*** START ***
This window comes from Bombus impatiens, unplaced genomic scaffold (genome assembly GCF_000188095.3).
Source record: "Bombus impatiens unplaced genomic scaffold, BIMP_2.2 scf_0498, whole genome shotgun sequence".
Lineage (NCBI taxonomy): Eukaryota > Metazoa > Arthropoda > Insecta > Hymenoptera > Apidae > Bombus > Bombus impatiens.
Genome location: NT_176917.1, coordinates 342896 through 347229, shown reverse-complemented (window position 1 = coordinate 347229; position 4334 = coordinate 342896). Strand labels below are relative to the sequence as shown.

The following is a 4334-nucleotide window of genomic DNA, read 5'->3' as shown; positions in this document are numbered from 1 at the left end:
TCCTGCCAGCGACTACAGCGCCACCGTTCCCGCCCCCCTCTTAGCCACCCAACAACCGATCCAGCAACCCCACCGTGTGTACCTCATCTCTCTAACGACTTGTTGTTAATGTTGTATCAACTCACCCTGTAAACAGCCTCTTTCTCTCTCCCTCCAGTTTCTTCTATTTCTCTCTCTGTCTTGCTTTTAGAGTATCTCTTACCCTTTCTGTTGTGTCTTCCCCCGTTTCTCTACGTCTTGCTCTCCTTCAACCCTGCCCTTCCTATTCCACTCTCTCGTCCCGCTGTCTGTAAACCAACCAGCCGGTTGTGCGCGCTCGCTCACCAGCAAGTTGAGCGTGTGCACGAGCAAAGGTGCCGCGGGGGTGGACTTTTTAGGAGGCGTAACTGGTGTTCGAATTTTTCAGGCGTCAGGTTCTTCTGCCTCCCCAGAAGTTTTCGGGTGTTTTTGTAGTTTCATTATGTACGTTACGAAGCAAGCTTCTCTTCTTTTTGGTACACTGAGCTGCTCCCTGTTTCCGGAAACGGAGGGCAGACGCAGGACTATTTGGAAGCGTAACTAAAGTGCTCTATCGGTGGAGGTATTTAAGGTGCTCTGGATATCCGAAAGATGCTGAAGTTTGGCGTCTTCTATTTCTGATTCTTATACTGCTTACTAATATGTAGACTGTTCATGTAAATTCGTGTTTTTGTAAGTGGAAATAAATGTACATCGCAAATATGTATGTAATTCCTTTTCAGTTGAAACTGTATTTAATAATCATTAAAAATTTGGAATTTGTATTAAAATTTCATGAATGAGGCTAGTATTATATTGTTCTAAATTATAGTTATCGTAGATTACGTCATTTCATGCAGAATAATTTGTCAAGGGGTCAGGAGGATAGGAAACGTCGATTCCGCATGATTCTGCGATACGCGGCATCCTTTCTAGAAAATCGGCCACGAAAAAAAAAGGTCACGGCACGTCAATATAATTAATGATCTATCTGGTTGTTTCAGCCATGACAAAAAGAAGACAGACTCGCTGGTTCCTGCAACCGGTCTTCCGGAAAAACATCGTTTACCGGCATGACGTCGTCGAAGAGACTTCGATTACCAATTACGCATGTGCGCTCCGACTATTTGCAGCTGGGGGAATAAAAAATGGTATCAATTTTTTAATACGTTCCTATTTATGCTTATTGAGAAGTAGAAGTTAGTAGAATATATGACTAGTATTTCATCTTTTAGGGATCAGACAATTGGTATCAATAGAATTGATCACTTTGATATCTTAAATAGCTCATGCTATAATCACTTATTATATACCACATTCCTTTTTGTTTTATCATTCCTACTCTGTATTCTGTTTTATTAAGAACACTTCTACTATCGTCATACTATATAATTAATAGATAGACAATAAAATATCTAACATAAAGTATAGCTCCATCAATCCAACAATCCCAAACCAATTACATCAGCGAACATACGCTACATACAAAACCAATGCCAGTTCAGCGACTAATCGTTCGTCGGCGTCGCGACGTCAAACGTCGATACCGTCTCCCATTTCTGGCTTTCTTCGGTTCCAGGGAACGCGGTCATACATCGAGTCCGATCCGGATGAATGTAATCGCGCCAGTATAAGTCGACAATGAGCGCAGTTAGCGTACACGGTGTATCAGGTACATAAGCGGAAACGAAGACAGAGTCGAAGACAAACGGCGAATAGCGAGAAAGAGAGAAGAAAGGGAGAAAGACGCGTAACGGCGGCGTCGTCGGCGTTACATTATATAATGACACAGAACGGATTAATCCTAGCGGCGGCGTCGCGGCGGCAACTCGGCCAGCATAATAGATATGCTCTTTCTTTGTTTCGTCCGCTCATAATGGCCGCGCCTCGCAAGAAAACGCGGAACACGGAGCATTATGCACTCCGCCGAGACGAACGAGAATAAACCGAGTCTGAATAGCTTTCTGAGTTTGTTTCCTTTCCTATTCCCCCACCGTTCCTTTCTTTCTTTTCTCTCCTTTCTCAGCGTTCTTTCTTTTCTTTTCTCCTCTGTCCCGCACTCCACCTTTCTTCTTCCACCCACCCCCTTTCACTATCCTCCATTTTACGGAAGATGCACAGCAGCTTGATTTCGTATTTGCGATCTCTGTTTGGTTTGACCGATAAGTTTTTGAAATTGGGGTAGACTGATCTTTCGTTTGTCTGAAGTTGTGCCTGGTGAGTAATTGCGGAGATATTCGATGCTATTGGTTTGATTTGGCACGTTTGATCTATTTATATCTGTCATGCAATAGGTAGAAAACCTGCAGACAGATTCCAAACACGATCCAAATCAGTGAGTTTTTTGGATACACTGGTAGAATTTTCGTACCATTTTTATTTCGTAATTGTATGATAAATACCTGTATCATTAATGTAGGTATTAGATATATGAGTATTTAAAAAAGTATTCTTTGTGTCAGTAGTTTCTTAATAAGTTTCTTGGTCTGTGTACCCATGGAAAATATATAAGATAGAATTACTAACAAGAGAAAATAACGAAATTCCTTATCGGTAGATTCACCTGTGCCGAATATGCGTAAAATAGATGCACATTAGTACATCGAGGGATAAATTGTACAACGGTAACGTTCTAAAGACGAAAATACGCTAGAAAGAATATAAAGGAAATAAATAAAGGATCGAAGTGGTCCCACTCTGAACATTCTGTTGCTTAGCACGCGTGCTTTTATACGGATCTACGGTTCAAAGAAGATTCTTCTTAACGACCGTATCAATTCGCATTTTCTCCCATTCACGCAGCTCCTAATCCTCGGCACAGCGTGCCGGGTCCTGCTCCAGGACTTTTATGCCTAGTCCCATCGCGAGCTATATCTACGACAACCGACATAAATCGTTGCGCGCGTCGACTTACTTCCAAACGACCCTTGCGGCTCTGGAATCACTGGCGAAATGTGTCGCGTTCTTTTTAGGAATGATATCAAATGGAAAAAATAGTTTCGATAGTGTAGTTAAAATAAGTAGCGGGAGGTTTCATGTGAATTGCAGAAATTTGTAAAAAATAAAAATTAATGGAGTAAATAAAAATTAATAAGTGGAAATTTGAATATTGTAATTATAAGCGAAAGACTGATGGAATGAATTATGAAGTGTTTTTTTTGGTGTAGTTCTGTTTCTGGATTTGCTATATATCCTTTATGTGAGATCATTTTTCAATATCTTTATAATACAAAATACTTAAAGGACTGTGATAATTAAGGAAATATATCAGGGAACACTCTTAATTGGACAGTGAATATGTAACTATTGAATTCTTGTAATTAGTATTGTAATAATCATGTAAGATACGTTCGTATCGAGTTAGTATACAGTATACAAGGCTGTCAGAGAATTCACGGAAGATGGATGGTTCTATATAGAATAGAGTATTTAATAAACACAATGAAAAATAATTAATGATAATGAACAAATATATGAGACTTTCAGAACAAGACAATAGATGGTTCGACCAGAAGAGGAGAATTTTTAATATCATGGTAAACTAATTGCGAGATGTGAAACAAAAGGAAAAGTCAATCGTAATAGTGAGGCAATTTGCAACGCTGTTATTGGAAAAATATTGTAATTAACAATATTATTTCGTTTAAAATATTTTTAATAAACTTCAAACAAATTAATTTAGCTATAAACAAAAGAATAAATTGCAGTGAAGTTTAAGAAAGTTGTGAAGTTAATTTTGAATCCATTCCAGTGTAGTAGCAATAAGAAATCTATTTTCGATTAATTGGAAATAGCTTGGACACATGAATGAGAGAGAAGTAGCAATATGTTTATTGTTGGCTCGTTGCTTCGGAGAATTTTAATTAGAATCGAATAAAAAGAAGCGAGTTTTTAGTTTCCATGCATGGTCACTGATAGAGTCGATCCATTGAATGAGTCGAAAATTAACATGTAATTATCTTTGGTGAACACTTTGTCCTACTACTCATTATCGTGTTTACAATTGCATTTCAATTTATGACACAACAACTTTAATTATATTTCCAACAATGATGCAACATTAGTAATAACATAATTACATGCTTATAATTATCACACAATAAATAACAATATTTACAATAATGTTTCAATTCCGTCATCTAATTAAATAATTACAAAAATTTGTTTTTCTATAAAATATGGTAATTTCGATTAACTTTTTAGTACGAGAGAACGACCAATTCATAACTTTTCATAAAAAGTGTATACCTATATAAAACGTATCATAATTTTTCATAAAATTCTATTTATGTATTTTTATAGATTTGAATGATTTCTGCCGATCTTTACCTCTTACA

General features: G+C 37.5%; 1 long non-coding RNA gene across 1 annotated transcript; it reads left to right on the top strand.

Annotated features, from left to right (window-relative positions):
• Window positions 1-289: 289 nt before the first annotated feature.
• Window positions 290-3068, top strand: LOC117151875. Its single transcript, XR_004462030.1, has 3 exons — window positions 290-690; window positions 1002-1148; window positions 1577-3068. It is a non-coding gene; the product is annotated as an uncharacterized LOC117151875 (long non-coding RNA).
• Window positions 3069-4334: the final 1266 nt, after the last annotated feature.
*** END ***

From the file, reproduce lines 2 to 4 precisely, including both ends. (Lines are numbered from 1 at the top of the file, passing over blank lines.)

Source record: "Bombus impatiens unplaced genomic scaffold, BIMP_2.2 scf_0498, whole genome shotgun sequence".
Lineage (NCBI taxonomy): Eukaryota > Metazoa > Arthropoda > Insecta > Hymenoptera > Apidae > Bombus > Bombus impatiens.
Genome location: NT_176917.1, coordinates 342896 through 347229, shown reverse-complemented (window position 1 = coordinate 347229; position 4334 = coordinate 342896). Strand labels below are relative to the sequence as shown.